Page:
A few days ago I had the great fortune of working with a fabulous group of 8 to 11 year olds in one of my Lenses of Leadership workshops. As is often the case, many of the students showed up with a look of apprehension, wondering what exactly their parents had signed them up for. I began as I always do by encouraging the students to choose a new lens with regard to the word leadership; a lens that would empower them to embrace their inner leaders.
As the workshop progressed, there were occasional light bulb moments on the students’ faces as we continued to add depth to our conversation. As I scanned the room to assess for understanding, I noticed Jeremy (not his real name), who was sitting toward the back of the room, with his proverbial wall up and obviously unwilling to mentally accept what I was teaching. Trying to be open to his apparent look of anger and frustration, I continued on, hoping that his light bulb moment was just around the corner.
As we neared the end of our time together, I knew I had one final chance to reach Jeremy. It was time to introduce the most powerful tool in my curriculum; the Head, Heart, Feet model. Normally I would ask the students to choose their least favorite subjects in school and use them as their emotional triggers, or circumstances. Then I would walk them through the process of choosing new lenses, which would in turn influence their emotions and actions. Today I chose something different. I was determined to break through Jeremy’s wall, so I decided to ask the students the following question.
“What makes you angry?”
As they wrote down their responses, I couldn’t help but notice Jeremy writing feverishly on his paper. Clearly, he was writing more than one of his emotional triggers. Here is the conversation that ensued.
“Okay, who would like to share their trigger? Jeremy, let’s start with you.”
“I have a few of them, but the one that angers me the most is when kids make fun of the way I look.” He then explained to the class specific examples of the teasing.
“I can understand your frustration. I too was teased when I was your age. However, I want to share something with you—all of you—that just might change your lives. It’s not the people teasing you who are making you angry.” I paused at this point to let this thought resonate. Jeremy was clearly frustrated.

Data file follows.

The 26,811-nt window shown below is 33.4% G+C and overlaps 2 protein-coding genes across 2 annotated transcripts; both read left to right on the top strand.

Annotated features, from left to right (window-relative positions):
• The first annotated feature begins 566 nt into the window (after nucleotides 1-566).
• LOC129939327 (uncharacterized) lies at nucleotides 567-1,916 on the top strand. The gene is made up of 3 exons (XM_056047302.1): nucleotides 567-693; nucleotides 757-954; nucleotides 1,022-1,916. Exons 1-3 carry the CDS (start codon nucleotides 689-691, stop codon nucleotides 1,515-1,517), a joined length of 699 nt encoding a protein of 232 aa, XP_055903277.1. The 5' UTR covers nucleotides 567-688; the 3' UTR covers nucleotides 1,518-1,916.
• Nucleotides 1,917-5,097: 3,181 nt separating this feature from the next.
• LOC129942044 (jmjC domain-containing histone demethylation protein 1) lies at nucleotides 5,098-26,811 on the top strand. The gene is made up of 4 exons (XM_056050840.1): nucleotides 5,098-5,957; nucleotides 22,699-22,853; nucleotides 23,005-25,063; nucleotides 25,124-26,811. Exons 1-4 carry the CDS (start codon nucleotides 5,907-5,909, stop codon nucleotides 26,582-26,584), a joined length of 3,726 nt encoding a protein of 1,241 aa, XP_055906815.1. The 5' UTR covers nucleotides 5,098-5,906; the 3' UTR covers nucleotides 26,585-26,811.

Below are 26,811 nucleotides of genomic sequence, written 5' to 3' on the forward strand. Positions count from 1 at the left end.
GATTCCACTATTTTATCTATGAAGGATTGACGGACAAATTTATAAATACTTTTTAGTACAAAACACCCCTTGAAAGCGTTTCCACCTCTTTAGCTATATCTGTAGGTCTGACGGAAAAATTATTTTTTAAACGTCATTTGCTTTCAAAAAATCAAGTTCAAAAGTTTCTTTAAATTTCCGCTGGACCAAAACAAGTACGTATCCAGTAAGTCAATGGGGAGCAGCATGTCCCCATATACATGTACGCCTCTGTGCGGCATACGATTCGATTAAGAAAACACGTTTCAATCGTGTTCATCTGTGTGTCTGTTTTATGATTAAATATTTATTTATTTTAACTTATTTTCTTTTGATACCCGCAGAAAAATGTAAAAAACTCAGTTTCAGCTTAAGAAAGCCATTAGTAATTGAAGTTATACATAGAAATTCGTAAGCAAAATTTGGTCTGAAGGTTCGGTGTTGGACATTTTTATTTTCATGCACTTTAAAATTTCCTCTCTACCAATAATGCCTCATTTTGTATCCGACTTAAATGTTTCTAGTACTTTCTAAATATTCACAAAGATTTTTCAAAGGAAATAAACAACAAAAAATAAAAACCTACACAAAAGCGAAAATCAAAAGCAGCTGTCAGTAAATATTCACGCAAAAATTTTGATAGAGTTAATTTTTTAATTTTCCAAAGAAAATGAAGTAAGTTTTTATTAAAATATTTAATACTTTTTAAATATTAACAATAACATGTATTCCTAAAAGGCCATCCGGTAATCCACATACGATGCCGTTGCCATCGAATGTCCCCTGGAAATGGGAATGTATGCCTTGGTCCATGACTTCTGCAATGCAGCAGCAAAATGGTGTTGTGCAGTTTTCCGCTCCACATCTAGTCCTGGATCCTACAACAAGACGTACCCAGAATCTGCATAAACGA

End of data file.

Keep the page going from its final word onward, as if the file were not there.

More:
“How can you say that?”
“Look at your Head, Heart, Feet model (see diagram below). Notice the clouds labeled “My Circumstances”. Between the clouds and your thoughts is a space. I like to call this space “freedom.” You see, people are going to say mean things to other people. These are circumstances. True power, however, is recognizing that we will always have the freedom to think about our circumstances in any way we choose. So, the next time someone teases you, I want you to pause for a minute and think about how you are going to respond. Are you going to give your power to this person by getting angry, or are you going to keep your power by recognizing that his words do not define you? Someone could walk into this room right now and tell me that I am the absolute worse teacher he’s ever met. While it would certainly be natural for me to feel upset, I could also choose to keep my power by focusing on all of the people who believe in me. You are a beautiful person Jeremy and NO ONE has the power to tell you otherwise.”
His wall was broken. Jeremy’s anger was replaced with a look of confidence and hope. It was if I had given him a gift and he had finally opened it.
Victor Frankl’s quote is one of my absolute favorites. As someone who used this emotional freedom to persevere through the atrocities of The Holocaust, he certainly provides hope that it is possible, regardless of your circumstances.
I invite you to identify your emotional triggers and consider the fact that you really do have the freedom to respond in any way you choose.